Drive It Like You Don’t Own It – Tales From The Fleet Manager

So many of the discoveries found at Curbside Classics are vehicles with an above average lifespan – or perhaps an above average ability to endure. However, there is a class of vehicle that by its very nature often guarantees a miserable, brutal, and often abbreviated life.  It is the life of a fleet vehicle.

Yes, there are the fleets of Hertz, Avis, Penske, and the other rental companies.  However, they have fleet management down to a science, along with an ear tuned for resale, and turn their cars and pickups out with an established life cycle.  No, the focus here is the cars and pickups who spend the prime of their lives in service to an agency or organization, often many years and well over 150,000 miles.

Among the things I can claim on my resume is having spent 20 months as the fleet manager for the local branch of the organization where I am employed.  It was one of those “other duties as assigned”.  In actuality I am an engineer, yet I suppose my passion for all things vehicular, combined with my profoundly superb managerial and people skills, got the attention of the powers that be.   So mix pieces of ambition and motivation with a little outhouse luck, and, voila, Jackie Boy got to expand his horizons.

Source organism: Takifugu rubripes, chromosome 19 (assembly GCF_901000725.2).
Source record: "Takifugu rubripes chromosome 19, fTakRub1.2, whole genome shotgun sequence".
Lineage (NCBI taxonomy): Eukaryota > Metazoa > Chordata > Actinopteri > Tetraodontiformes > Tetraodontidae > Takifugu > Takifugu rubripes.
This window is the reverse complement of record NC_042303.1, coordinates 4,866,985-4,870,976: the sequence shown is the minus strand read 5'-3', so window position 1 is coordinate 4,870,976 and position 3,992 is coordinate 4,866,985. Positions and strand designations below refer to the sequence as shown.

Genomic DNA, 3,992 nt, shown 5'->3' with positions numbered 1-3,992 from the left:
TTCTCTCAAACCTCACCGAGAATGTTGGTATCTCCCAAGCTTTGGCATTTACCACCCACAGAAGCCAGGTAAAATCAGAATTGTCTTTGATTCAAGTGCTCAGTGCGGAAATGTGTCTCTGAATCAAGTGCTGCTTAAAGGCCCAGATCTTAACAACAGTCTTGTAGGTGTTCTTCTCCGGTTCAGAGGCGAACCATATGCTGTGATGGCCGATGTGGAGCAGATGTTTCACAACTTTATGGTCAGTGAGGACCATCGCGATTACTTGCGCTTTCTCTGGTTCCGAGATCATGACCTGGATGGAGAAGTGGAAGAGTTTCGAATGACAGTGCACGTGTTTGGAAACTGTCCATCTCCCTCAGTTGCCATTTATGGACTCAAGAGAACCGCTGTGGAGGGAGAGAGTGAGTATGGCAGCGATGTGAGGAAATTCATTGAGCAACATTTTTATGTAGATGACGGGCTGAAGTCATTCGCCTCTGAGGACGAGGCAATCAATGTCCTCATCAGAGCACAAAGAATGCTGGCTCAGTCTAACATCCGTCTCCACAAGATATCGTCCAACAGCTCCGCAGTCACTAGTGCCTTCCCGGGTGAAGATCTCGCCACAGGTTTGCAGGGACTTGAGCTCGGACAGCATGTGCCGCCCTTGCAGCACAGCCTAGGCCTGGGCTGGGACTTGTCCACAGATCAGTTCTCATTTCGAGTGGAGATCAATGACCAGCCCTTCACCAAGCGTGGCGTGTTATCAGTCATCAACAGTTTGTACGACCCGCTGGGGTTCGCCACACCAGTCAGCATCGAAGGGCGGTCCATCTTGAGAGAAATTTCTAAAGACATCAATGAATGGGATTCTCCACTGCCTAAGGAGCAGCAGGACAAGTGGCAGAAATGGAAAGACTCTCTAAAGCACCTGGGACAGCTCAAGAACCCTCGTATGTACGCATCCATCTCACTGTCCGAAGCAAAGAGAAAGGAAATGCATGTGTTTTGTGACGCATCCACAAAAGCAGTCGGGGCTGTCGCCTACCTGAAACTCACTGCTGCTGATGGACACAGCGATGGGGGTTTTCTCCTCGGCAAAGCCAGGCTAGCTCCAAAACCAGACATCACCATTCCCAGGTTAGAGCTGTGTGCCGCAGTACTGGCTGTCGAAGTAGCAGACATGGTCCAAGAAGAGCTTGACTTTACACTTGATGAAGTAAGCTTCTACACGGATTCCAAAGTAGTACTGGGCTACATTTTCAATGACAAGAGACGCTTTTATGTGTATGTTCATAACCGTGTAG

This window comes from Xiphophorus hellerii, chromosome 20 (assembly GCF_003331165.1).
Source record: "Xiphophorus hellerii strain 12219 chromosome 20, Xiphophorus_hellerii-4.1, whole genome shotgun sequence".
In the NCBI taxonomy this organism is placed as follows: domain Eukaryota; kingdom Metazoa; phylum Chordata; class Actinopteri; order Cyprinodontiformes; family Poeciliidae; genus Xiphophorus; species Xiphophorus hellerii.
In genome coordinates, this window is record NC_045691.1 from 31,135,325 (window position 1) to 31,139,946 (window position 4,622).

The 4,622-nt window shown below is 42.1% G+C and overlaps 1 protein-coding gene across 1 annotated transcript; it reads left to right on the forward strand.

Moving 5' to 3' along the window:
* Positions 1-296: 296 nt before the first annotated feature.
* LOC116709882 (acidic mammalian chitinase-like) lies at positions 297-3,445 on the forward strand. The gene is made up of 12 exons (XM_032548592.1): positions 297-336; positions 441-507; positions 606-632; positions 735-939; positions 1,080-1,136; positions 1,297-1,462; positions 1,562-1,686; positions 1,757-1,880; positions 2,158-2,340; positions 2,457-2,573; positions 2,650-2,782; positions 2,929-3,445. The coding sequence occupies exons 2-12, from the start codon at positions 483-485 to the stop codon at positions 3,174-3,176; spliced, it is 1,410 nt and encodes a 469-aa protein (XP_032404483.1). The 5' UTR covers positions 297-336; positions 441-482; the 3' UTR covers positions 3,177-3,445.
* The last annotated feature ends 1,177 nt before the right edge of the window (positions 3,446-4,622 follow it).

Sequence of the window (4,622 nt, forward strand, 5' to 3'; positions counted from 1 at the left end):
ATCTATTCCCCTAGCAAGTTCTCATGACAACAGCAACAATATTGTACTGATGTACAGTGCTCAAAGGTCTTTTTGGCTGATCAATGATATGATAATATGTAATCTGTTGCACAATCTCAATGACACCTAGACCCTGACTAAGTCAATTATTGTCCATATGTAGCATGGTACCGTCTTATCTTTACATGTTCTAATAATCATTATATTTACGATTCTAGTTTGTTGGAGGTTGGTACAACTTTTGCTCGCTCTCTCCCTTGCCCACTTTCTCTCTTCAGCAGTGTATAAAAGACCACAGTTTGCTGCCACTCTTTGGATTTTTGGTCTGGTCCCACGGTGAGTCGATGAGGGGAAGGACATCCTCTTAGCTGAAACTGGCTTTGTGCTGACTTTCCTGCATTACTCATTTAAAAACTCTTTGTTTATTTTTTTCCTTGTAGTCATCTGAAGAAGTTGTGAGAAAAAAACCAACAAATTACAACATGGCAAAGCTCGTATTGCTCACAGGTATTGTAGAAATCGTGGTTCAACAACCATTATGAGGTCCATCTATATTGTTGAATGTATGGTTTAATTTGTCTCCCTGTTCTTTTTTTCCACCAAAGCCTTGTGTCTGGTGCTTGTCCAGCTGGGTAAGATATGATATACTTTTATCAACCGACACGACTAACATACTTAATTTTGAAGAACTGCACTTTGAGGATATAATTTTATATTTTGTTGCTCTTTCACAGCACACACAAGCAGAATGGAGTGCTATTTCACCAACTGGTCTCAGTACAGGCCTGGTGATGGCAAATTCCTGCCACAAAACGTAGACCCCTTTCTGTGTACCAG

Sound easy?  Think again, grasshopper.

As a point of reference, the fleet was comprised of around 420 units (the number fluctuated mildly) that consisted of cars, pickups, vans and all the way to motorgraders, loaders, and dump trucks.  There was a maintenance schedule for all units that was adhered to.

Some wise sage once opined the best way to learn about a person is to travel with them.  I would contend if a person really wants to learn about someone, look at how they treat the ride they didn’t pay for.  Alternately, the best way to learn about a vehicle is to see how it performs in fleet service.